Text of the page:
The Future of Fashion II

Recycle your ideas for the future of fashion




Let’s talk about recycling. We should all do it, right? Well, yes, we should – but the world turns and stumbles, creating ripples across our anthropogenic reality. Truth is, the reality is more complicated than ever – navigating it without drowning requires clarity of mind and unknown amounts of luck. As with everything, recycling comes with some caveats (don’t change the channel).

First, let’s say it out loud: recycling is the future of fashion – or, at the very least, the future of fashion depends on it. When we started Ina Koelln, we were adamant on betting big on recycling (and still are). Ina Koelln has always been keen on being green, so we set out to find the best environmental solutions to create a conscious, sustainable fashion.

One of the solutions we found was take-back schemes for clothes – simply put, the re-utilization of clothes through recycling and transformation.

Here’s the thing: take-back schemes are not a panacea for recycling in fashion. Over the years, the Centre for Sustainable Fashion (CSF) has studied the rising phenomenon of clothes recycling and reaches some very eye-opening conclusions:

It’s not waste-free. Recycling clothes not only demands energy and resources but, in some cases, the use of chemicals as well, undermining one of the main reasons to recycle in the first place: reduce waste.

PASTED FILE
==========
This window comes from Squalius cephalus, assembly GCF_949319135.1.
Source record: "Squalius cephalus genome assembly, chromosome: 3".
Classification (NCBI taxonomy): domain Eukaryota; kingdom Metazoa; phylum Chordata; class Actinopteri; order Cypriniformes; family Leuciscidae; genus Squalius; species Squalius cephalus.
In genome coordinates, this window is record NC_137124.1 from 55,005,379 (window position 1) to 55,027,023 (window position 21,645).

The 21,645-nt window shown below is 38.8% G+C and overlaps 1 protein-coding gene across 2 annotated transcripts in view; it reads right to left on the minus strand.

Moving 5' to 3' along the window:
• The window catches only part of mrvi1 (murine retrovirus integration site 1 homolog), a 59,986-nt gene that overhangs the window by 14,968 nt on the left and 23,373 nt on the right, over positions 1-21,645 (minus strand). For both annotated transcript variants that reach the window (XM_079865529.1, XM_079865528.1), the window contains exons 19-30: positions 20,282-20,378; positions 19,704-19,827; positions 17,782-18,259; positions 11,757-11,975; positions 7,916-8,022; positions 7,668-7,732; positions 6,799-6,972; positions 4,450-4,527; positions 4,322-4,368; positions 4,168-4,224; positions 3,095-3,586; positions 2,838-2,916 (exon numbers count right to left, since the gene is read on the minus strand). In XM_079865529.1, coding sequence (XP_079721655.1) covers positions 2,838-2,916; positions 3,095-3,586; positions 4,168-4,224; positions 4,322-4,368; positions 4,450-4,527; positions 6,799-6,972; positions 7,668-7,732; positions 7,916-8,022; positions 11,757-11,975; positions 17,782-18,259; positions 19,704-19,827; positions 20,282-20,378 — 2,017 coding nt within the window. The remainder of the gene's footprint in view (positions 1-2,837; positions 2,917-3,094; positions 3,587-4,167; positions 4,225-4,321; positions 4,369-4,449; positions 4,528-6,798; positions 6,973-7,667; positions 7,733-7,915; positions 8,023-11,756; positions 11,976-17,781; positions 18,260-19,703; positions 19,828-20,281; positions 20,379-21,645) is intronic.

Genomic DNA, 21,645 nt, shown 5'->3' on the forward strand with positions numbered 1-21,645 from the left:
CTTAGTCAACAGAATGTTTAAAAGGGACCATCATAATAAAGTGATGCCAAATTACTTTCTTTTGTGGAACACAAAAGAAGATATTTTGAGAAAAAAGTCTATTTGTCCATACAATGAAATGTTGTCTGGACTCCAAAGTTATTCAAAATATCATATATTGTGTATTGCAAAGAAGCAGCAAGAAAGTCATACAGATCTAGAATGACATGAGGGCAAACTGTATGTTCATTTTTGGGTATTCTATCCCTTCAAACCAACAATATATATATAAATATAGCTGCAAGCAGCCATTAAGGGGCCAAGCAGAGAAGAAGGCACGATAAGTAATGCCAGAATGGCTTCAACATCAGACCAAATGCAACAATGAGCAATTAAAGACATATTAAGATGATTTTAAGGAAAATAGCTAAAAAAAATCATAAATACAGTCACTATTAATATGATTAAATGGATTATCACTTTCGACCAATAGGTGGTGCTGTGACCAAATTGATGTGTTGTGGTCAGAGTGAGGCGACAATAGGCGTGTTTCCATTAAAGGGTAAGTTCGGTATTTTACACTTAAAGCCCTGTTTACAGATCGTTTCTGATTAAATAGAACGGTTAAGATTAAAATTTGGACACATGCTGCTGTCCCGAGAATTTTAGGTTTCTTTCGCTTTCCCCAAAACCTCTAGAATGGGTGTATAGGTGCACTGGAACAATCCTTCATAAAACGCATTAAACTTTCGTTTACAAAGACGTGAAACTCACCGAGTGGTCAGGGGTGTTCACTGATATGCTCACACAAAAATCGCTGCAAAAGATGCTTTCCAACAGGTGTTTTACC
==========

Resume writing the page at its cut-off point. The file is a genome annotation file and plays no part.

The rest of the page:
The technology is not yet there. The CSF states that mechanical recycling technologies have changed little in 200 years. Several Nobel prizes in economics (William Nordhaus and Paul Romer, in 2018, being the most recent) have stated that, not only you can create value and new markets through the so-called “green economy”, but the field is wide open, waiting for the innovators of the 21st century to create new technologies in recycling and green energy. Being one of the most polluting industries in the world, the world of fashion is in dire need of innovation in this department!

There is no strategy implemented. Take-back schemes come in a variety of ways – some city councils may bolster clothes donating programs; some fashion brands may offer incentives for you to return old and used clothes. The reality, though, is that a grand, unified strategy for the recycling of garments has never been implemented. Not only that, but we still only think of paper, glass, and plastic when we think about recycling. It is urgent to bring to the conversation fashion and its role in recycling clothes.

It’s on us. We at Ina Koelln use recycled polymers on some of our bags’ linings and will continue to use recycled materials when it makes sense (learn more about our use of recycled materials on our website’s “Materials” section). Because we must not only recycle: we must do it the right way. It is only by having clear, bigger conversations about important issues that we collectively find the right way forward. Start the conversation! And remember: your soul should always look as good as the clothes you rock.




Image Credit: Eluxe Magazine